While we’re doing our work and facilitating the circumstances that lead us to generate more, I think it’s good to continually explore our surroundings and the people who inhabit them. This is our physical center, the close connection to humanity, and to feeds our creativity, too. Not to mention, for those of us in service jobs, it’s good to spread kind and appreciative patronage to others.
Today was for looking up. The light is growing more scarce, the nights longer. To avoid the onset of seasonal depression, or at least to mitigate it, I’ve been trying to add brightness. It’s like turning up the filter on life a bit. There’s only so much that can be done before it washes out, but every little bit probably helps.
And the story lover in me is forever intrigued by walking around city streets. What’s going on in all those glowing little squares? what triumphs and drama and everyday existence is playing out in ten thousand parallel narratives?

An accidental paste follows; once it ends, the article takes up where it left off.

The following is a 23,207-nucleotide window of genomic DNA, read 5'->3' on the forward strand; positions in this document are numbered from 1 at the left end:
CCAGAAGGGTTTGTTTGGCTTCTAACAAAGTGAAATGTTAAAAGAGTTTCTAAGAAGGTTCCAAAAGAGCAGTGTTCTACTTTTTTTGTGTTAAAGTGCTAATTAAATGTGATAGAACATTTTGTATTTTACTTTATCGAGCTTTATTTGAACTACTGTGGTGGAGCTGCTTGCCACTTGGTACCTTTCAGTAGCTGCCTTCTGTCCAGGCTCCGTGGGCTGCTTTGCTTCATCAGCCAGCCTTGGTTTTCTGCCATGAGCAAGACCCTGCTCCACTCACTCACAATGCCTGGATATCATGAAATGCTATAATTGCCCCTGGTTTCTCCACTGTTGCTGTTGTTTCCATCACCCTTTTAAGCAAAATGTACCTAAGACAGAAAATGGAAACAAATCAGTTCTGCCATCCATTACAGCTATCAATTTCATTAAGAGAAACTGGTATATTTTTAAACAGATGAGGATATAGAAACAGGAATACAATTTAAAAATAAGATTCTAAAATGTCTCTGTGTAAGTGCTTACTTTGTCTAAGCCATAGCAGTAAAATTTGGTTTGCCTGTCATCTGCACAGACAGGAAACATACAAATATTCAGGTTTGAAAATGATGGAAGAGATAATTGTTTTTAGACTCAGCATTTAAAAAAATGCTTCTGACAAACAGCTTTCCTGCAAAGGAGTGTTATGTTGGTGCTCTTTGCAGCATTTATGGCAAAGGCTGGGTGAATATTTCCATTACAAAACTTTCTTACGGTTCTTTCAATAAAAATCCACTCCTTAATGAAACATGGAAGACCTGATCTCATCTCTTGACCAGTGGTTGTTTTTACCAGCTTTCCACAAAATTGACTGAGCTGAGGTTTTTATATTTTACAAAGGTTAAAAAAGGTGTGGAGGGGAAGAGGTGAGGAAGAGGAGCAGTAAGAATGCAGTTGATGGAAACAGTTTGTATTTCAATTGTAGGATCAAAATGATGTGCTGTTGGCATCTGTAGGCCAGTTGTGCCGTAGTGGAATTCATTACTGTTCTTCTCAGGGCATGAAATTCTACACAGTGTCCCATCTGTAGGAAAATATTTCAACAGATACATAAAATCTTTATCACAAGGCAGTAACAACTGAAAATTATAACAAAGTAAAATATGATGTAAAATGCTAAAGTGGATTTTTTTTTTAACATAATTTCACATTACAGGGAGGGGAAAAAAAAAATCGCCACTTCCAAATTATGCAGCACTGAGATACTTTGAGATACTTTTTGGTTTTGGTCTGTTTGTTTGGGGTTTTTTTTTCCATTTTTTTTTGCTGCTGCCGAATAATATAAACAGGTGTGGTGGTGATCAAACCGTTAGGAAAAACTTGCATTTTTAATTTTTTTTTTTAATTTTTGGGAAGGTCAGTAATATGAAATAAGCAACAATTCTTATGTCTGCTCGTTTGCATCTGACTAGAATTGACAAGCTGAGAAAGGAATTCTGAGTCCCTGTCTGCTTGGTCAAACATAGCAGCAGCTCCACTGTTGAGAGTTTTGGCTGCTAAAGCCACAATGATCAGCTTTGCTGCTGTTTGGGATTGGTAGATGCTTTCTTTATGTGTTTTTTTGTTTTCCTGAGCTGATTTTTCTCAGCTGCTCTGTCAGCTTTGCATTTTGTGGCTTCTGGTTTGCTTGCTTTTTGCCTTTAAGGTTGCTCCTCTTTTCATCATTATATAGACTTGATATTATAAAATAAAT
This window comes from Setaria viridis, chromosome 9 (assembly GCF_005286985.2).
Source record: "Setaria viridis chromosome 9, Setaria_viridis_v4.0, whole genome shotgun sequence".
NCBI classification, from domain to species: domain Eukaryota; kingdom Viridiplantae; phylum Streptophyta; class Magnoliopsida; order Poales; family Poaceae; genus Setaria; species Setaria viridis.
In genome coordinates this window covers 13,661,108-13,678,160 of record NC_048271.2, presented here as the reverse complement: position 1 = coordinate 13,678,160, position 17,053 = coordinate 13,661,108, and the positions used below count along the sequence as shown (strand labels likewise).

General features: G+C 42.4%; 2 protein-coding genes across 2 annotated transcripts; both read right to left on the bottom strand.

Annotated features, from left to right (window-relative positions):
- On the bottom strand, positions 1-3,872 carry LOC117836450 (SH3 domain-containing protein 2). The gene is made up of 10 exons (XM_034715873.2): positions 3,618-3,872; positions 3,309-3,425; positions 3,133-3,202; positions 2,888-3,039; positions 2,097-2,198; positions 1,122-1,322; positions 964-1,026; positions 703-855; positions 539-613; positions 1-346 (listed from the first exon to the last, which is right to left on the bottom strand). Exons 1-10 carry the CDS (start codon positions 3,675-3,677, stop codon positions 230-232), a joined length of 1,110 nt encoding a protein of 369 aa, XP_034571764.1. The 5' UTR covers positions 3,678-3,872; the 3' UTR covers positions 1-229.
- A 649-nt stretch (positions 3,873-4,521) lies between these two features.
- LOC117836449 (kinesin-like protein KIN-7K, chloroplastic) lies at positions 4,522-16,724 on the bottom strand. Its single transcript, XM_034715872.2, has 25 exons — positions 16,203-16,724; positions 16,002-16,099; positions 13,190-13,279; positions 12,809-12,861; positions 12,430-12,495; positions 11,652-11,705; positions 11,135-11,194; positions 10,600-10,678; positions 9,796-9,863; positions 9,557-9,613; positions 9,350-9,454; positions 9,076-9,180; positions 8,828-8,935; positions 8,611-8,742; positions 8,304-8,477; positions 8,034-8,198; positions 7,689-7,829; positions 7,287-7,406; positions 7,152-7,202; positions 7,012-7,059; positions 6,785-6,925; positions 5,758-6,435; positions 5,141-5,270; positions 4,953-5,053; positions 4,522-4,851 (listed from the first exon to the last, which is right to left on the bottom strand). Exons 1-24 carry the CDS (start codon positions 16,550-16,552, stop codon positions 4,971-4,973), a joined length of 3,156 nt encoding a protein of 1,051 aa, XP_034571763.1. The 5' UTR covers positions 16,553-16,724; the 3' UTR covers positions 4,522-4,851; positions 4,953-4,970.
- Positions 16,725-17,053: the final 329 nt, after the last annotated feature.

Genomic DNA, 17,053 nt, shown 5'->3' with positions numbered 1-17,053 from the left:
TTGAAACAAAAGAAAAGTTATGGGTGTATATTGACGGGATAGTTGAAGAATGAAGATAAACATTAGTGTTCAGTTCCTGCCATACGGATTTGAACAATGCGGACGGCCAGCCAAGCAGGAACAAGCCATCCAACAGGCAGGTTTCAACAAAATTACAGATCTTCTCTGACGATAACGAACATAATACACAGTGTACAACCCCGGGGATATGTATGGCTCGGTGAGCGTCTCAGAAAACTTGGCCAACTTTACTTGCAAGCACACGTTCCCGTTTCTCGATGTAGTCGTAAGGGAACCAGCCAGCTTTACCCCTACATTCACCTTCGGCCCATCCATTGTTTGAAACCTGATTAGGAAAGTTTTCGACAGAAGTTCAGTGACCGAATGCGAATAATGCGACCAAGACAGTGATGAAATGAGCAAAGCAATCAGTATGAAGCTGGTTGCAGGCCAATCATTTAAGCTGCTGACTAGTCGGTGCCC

Life is always happening. We capture and reinterpret it with sparkle or sharp focus. The light around and within it is always there, but we have to decide what to do with it.
It’s a bit strange living in a city that preserves a good bit of its past. I’m not used to it. But a cool feature of the Pacific Northwest is the abundance of trees. So you get the new with the old, the living and the (constructed) dead side-by-side.
This is our ongoing inspiration and source for art. Everything that was made with everything that grows and changes is the source. The mix of both is what we make new things out of.
I was talking with someone today about drawing. It started off a bit dry, acknowledging the mechanics of leaning and teaching, but I noticed the more I talked, the more excited I got. I was caught up in the spell of artmaking, unable to keep my emotional connection to it out of the conversation.
I can forget easily how it feels to do the work. There’s a lot of discussion and analysis, and plenty we do in art school. But to connect the two is a great gift. Artists who write about what they do aren’t always the best at it. Read Jerry Salz, the art critic, and it’s bursting with love for art. Similarly (uncle) Paul Klee, though with less abandon.
I must remember the massive seas of feeling inside that connect me to art when I talk about it in an analytical way. I think our passion is the best connection we can have when we try to get others to understand or participate.